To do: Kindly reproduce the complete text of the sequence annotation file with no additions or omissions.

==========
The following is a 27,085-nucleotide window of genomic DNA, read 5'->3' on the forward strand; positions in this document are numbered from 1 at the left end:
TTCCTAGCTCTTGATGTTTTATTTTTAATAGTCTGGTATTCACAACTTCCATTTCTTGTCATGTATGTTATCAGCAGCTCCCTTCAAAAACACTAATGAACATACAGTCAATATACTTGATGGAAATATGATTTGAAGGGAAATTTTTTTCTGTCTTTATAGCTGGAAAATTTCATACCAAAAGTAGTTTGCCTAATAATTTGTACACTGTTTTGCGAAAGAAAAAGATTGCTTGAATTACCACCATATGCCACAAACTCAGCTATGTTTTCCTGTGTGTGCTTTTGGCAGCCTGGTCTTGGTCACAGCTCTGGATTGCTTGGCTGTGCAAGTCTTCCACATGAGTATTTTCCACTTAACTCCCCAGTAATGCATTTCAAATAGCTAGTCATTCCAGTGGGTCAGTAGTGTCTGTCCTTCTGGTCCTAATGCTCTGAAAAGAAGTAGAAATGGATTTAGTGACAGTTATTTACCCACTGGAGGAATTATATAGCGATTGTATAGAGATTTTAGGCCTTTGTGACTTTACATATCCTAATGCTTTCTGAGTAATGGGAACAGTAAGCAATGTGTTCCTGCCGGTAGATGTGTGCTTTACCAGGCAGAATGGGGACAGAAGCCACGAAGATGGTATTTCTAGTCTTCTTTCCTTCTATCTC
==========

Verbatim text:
The following is a 27,085-nucleotide window of genomic DNA, read 5'->3' on the forward strand; positions in this document are numbered from 1 at the left end:
TTCCTAGCTCTTGATGTTTTATTTTTAATAGTCTGGTATTCACAACTTCCATTTCTTGTCATGTATGTTATCAGCAGCTCCCTTCAAAAACACTAATGAACATACAGTCAATATACTTGATGGAAATATGATTTGAAGGGAAATTTTTTTCTGTCTTTATAGCTGGAAAATTTCATACCAAAAGTAGTTTGCCTAATAATTTGTACACTGTTTTGCGAAAGAAAAAGATTGCTTGAATTACCACCATATGCCACAAACTCAGCTATGTTTTCCTGTGTGTGCTTTTGGCAGCCTGGTCTTGGTCACAGCTCTGGATTGCTTGGCTGTGCAAGTCTTCCACATGAGTATTTTCCACTTAACTCCCCAGTAATGCATTTCAAATAGCTAGTCATTCCAGTGGGTCAGTAGTGTCTGTCCTTCTGGTCCTAATGCTCTGAAAAGAAGTAGAAATGGATTTAGTGACAGTTATTTACCCACTGGAGGAATTATATAGCGATTGTATAGAGATTTTAGGCCTTTGTGACTTTACATATCCTAATGCTTTCTGAGTAATGGGAACAGTAAGCAATGTGTTCCTGCCGGTAGATGTGTGCTTTACCAGGCAGAATGGGGACAGAAGCCACGAAGATGGTATTTCTAGTCTTCTTTCCTTCTATCTC